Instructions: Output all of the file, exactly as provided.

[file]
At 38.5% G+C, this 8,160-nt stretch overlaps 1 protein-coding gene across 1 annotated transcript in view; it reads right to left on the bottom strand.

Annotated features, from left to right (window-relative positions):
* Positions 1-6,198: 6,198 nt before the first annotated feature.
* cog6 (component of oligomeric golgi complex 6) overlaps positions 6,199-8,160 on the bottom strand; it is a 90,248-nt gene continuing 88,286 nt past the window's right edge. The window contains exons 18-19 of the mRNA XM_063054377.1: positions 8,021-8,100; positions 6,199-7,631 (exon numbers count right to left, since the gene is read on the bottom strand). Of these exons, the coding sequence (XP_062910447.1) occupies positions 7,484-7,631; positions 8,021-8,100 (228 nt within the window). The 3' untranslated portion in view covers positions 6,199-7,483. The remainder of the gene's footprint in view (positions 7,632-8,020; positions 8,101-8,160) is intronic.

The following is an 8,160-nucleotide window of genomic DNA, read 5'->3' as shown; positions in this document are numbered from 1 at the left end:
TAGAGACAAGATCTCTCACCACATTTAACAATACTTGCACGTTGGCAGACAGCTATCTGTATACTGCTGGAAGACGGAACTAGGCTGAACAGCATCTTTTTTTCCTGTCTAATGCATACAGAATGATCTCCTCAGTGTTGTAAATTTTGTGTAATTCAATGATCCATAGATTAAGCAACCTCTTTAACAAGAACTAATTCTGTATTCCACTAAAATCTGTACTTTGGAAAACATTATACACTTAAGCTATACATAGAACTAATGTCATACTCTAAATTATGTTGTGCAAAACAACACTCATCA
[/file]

At 38.5% G+C, this 8,160-nt stretch overlaps 1 protein-coding gene across 1 annotated transcript in view; it reads right to left on the bottom strand.

Annotated features, from left to right (window-relative positions):
* Positions 1-6,198: 6,198 nt before the first annotated feature.
* cog6 (component of oligomeric golgi complex 6) overlaps positions 6,199-8,160 on the bottom strand; it is a 90,248-nt gene continuing 88,286 nt past the window's right edge. The window contains exons 18-19 of the mRNA XM_063054377.1: positions 8,021-8,100; positions 6,199-7,631 (exon numbers count right to left, since the gene is read on the bottom strand). Of these exons, the coding sequence (XP_062910447.1) occupies positions 7,484-7,631; positions 8,021-8,100 (228 nt within the window). The 3' untranslated portion in view covers positions 6,199-7,483. The remainder of the gene's footprint in view (positions 7,632-8,020; positions 8,101-8,160) is intronic.

The following is an 8,160-nucleotide window of genomic DNA, read 5'->3' as shown; positions in this document are numbered from 1 at the left end:
TAGAGACAAGATCTCTCACCACATTTAACAATACTTGCACGTTGGCAGACAGCTATCTGTATACTGCTGGAAGACGGAACTAGGCTGAACAGCATCTTTTTTTCCTGTCTAATGCATACAGAATGATCTCCTCAGTGTTGTAAATTTTGTGTAATTCAATGATCCATAGATTAAGCAACCTCTTTAACAAGAACTAATTCTGTATTCCACTAAAATCTGTACTTTGGAAAACATTATACACTTAAGCTATACATAGAACTAATGTCATACTCTAAATTATGTTGTGCAAAACAACACTCATCA